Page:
19: Deuteronomy, David, First Things First

     First When I am asked what my vision for a Christian home looks like I usually respond, “Where each lives for the other, and all live for Christ”. In light of a recent meeting with men in Illinois, I am rethinking this statement.

     We, about 50 men, were meeting informally in an evening session to discuss issues pertinent to men. God by His Spirit visited us and directed our conversation. We talked about our need to be better fathers and husbands. As we encouraged one another and shared our struggles, the tenor of the meeting moved from focusing on our needs as men and how to love our wives and train our children to loving God.

Notice the order in this familiar portion of Deuteronomy 6. God comes first, followed by family.

“Hear, O Israel: The LORD our God is one LORD; and you shall love the LORD your God with all your heart, and with all your soul, and with all your might. And these words which I command you this day shall be upon your heart; and you shall teach them diligently to your children, and shall talk of them when you sit in your house, and when you walk by the way, and when you lie down, and when you rise.” Deuteronomy 6:4-7 NASB

Before we can teach our children we must first love God with all our heart, soul, and might.

     I have just finished reading through Samuel and Kings and the contrast between David and Saul is stark. David’s men loved him and were willing to die just to get him a drink of water. Saul’s men followed him, out of fear and duty, but there was no love for their King. There are numerous examples of this.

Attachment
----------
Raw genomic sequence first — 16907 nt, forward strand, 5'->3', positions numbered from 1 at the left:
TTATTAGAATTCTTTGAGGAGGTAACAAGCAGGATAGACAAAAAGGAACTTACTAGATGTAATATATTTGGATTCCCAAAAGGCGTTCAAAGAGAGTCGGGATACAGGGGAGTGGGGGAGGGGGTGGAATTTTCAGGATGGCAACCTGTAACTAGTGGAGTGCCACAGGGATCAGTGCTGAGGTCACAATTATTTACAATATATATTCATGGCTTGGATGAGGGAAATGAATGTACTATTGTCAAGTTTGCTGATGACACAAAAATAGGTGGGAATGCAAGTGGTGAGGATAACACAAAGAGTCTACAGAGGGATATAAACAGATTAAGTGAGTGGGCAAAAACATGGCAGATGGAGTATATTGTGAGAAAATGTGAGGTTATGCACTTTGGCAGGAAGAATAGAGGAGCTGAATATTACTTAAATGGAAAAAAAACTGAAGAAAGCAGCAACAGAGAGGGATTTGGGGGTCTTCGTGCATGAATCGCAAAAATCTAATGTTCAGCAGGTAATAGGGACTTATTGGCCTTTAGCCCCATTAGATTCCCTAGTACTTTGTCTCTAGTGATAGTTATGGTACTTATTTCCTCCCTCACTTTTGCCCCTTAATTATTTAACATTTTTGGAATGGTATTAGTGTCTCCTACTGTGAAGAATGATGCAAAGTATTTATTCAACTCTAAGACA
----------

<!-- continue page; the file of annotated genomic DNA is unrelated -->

David loved God with all his heart. He was a man after God’s heart. He danced before him irregardless of how he appeared to men. His relationship with God is sublime. As he focused on his vertical walk with God, the horizontal relationship with his men followed.

Saul’s foremost desire was to please men. God was a distant second. As a result he was not pleasing to either.

     As men, we may not feel equipped to relate to our wife and children, but we can draw near to God. We may have come from dysfunctional homes (who hasn’t) and perhaps we didn’t have positive role models, but we can love God. And as we love God with everything in us, our horizontal relationships will prosper as well.

As I thought back on our time I was reminded of the passage in Ephesians where Paul prays for the church. It is a long passage but worth reading slowly and deliberately.

     “For this reason I bow my knees before the Father, from whom every family in heaven and on earth is named, that according to the riches of his glory he may grant you to be strengthened with power through his Spirit in your inner being, so that Christ may dwell in your hearts through faith that you, being rooted and grounded in love, may have strength to comprehend with all the saints what is the breadth and length and height and depth, and to know the love of Christ that surpasses knowledge, that you may be filled with all the fullness of God.”

     Notice that this passage is written to a group of believers; “we comprehend with all the saints.” That was another special part of the evening. Not only did the good Holy Spirit point us to loving God, but He did so while we were gathered together. God revealed his truth to a group of earnest needy men who sought His counsel and direction. There is power in fellowship. Where two or three. 

I now think my vision for the family should read “When each lives for Christ, all will live for the other.”

     Now to him who is able to do far more abundantly than all that we ask or think, according to the power at work within us, to him be glory in the church and in Christ Jesus throughout all generations, forever and ever. Amen. Ephesians 3:20-21 ESV